CMIP5 and CMIP3 models used in this study. The realization numbers used are also shown for CMIP5 historical and RCP4.5 runs and for CMIP3 20C3M and SRES A1B runs. Identification numbers (ID) are introduced here for the purpose of identifying CMIP models elsewhere in this paper.
CMIP5 and CMIP3 models used in this study. The realization numbers used are also shown for CMIP5 historical and RCP4.5 runs and for CMIP3 20C3M and SRES A1B runs. Identification numbers (ID) are introduced here for the purpose of identifying CMIP models elsewhere in this paper.
Table 2.

The expansion of CMIP5 and CMIP3 model acronyms shown in Table 1.

The expansion of CMIP5 and CMIP3 model acronyms shown in Table 1.
The expansion of CMIP5 and CMIP3 model acronyms shown in Table 1.

b. Ensemble regression framework

Following BS12, at each grid point the multimodel ensemble data are represented by the linear regression model , where is the mean wintertime temperature simulated by model i for the historical scenario and is the response in wintertime temperature at the same grid point divided by the global mean temperature response simulated by the same model. The residuals are assumed to be identically and independently distributed with zero expectation. The response for each model is the difference between the mean of all future runs and the mean of all past runs for that model, with no account taken for the different numbers of runs (summarized in Tables 1 and 2). The framework provides a parsimonious description of the ensemble using only three parameters at each grid point, , , and [the variance of the residuals ], which are estimated here using ordinary least squares. The fraction of variance, , provides a simple measure of the strength of the emergent constraint. The model is used to predict the mean response and confidence interval one would obtain for a basic state equal to that observed historically (for details see  appendix). To identify data points in the regression that have the most influence on the estimated parameters, a Cook’s distance (Faraway 2005; see  appendix for more details) has been calculated at each grid point for each model.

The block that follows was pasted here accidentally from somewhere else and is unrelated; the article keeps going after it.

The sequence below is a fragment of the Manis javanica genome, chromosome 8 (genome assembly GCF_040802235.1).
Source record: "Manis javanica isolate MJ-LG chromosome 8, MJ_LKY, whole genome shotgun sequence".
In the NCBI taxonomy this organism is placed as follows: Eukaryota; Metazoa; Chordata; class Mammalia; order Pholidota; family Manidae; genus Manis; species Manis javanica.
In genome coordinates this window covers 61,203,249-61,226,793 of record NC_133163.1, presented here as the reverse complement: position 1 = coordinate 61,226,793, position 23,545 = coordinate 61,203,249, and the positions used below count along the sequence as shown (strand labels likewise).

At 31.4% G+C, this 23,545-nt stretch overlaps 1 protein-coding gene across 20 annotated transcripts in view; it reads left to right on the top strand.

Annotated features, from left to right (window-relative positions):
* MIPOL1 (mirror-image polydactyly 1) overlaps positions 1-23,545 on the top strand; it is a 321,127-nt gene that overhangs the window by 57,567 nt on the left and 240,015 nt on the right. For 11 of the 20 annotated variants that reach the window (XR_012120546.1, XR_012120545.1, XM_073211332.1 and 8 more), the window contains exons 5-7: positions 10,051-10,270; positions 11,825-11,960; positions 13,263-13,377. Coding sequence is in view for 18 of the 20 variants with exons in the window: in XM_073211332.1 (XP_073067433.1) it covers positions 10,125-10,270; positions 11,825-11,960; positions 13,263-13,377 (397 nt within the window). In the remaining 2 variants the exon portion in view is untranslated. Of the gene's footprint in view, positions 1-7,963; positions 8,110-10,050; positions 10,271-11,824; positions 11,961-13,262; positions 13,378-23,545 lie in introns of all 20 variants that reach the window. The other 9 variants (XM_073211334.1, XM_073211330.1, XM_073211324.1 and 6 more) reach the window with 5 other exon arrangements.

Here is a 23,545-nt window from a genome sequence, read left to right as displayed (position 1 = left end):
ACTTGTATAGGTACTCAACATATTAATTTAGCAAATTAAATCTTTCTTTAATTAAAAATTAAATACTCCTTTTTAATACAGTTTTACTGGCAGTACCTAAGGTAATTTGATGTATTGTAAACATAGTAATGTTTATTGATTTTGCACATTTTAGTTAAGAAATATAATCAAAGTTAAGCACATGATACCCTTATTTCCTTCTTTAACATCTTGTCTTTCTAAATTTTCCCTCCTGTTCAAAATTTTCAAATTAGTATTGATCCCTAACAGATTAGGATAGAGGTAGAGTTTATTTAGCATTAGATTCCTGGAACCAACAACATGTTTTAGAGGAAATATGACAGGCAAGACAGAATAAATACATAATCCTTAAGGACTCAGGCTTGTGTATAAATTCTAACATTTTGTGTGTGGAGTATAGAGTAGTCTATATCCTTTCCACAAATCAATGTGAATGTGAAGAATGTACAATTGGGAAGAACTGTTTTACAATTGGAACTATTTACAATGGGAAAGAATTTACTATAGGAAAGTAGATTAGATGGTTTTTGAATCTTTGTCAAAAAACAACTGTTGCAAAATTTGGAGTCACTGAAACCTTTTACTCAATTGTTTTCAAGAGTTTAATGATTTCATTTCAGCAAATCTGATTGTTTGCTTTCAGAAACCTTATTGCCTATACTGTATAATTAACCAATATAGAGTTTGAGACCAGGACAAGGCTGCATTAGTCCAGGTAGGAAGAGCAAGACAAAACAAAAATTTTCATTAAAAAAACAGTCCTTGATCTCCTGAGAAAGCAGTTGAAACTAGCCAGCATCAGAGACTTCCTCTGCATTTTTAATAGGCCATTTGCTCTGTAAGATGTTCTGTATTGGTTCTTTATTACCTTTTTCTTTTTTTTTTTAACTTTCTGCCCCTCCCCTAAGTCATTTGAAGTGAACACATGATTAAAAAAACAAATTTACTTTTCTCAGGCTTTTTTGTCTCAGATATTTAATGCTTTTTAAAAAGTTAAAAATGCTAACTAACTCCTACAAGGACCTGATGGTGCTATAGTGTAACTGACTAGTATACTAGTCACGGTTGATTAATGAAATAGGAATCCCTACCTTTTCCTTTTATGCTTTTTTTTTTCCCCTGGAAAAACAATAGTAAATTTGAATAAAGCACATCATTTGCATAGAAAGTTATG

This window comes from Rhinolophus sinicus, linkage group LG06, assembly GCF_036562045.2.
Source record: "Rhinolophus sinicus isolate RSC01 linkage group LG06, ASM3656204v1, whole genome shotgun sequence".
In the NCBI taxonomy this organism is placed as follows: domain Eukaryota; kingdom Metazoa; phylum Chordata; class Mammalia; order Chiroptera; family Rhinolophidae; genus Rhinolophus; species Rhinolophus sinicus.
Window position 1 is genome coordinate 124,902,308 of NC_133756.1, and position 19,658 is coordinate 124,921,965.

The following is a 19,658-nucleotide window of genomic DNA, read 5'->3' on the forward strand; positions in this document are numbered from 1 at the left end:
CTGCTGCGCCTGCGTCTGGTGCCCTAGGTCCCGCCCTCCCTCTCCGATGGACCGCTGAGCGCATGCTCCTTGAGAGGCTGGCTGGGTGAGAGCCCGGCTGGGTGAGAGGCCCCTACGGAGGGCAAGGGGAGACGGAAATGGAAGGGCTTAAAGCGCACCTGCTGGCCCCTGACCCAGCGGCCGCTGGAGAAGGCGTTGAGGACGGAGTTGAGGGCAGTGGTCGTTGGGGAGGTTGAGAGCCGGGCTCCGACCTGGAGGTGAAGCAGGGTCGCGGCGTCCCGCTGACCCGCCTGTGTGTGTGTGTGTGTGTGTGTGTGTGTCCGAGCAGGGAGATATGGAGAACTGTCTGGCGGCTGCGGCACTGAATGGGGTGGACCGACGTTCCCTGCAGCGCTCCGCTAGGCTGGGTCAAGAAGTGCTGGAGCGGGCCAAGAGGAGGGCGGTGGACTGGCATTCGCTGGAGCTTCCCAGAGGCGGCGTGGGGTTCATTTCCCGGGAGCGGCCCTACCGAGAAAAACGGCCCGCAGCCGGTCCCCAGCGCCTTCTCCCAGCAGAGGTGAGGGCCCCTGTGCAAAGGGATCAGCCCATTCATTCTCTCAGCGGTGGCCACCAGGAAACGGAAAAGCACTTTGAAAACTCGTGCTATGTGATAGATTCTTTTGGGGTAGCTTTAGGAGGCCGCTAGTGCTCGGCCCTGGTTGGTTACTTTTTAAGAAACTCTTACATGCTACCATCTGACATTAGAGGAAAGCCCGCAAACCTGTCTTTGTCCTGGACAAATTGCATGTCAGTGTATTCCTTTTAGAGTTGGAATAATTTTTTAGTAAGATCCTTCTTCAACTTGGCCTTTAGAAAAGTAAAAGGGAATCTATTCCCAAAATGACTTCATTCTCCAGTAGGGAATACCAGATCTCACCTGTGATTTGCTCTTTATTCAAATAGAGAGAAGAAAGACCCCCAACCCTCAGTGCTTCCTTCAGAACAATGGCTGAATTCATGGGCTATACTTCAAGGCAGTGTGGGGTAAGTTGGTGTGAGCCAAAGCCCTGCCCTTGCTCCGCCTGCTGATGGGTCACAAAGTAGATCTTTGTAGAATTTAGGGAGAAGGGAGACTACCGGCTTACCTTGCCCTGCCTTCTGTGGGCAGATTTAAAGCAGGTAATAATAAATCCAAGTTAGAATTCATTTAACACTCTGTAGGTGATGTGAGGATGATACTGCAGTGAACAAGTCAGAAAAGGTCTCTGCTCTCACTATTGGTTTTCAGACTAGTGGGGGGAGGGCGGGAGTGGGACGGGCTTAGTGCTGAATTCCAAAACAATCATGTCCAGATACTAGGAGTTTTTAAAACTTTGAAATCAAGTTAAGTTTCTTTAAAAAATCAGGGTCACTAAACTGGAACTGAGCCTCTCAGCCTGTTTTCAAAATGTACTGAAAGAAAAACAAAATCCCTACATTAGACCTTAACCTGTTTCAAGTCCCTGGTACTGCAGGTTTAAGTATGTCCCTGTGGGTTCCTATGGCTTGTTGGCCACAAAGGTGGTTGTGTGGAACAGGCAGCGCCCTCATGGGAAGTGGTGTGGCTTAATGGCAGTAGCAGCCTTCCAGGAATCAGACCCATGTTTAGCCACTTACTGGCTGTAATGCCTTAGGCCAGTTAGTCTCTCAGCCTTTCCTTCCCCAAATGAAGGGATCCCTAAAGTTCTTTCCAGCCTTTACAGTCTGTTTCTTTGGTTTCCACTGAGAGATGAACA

3. Results

a. Emergent constraints in CMIP3 and CMIP5

The analysis shown here includes all models except model 3.10 in CMIP3. Model 3.10 has been removed as in previous studies (e.g., BS12) because of its known biases and unduly large influence (see next section). After removal of model 3.10, CMIP5 and CMIP3 give similar ensemble regression estimates of polar amplification (Fig. 1). The Arctic average mean response (north of 60°N) is slightly larger in the CMIP5 models (2.78°C) than in the CMIP3 models (2.49°C). Figures 1b,d show the 95% prediction interval at each grid point (see  appendix for definition). The CMIP3- and CMIP5-based predictions have similar precision with only slightly larger 95% prediction intervals for CMIP5 than CMIP3. Figure 1a also shows the locations referred to below: the Labrador Sea (denoted with “L”), the Bering Sea (denoted with “B”), and the Sea of Okhotsk (denoted with “O”).